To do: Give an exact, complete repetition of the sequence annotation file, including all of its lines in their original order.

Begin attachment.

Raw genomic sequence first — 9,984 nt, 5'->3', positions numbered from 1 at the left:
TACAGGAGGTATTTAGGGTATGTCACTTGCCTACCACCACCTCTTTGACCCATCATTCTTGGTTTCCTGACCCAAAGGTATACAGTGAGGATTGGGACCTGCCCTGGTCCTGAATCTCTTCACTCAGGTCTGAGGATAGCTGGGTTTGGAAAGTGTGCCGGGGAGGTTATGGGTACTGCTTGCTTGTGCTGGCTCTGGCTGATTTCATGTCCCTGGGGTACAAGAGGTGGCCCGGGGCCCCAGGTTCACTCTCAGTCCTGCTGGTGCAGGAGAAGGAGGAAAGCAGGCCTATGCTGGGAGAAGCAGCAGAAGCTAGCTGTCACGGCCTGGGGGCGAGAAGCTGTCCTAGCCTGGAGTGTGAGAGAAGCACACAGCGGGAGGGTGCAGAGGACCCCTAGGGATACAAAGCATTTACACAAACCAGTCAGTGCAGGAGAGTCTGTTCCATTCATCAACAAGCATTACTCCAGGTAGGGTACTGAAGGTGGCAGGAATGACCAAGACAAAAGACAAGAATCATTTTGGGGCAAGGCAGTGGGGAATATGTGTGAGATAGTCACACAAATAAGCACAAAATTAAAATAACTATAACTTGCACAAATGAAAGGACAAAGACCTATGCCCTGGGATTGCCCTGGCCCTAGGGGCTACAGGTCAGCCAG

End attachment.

Raw genomic sequence first — 9,984 nt, 5'->3', positions numbered from 1 at the left:
TACAGGAGGTATTTAGGGTATGTCACTTGCCTACCACCACCTCTTTGACCCATCATTCTTGGTTTCCTGACCCAAAGGTATACAGTGAGGATTGGGACCTGCCCTGGTCCTGAATCTCTTCACTCAGGTCTGAGGATAGCTGGGTTTGGAAAGTGTGCCGGGGAGGTTATGGGTACTGCTTGCTTGTGCTGGCTCTGGCTGATTTCATGTCCCTGGGGTACAAGAGGTGGCCCGGGGCCCCAGGTTCACTCTCAGTCCTGCTGGTGCAGGAGAAGGAGGAAAGCAGGCCTATGCTGGGAGAAGCAGCAGAAGCTAGCTGTCACGGCCTGGGGGCGAGAAGCTGTCCTAGCCTGGAGTGTGAGAGAAGCACACAGCGGGAGGGTGCAGAGGACCCCTAGGGATACAAAGCATTTACACAAACCAGTCAGTGCAGGAGAGTCTGTTCCATTCATCAACAAGCATTACTCCAGGTAGGGTACTGAAGGTGGCAGGAATGACCAAGACAAAAGACAAGAATCATTTTGGGGCAAGGCAGTGGGGAATATGTGTGAGATAGTCACACAAATAAGCACAAAATTAAAATAACTATAACTTGCACAAATGAAAGGACAAAGACCTATGCCCTGGGATTGCCCTGGCCCTAGGGGCTACAGGTCAGCCAG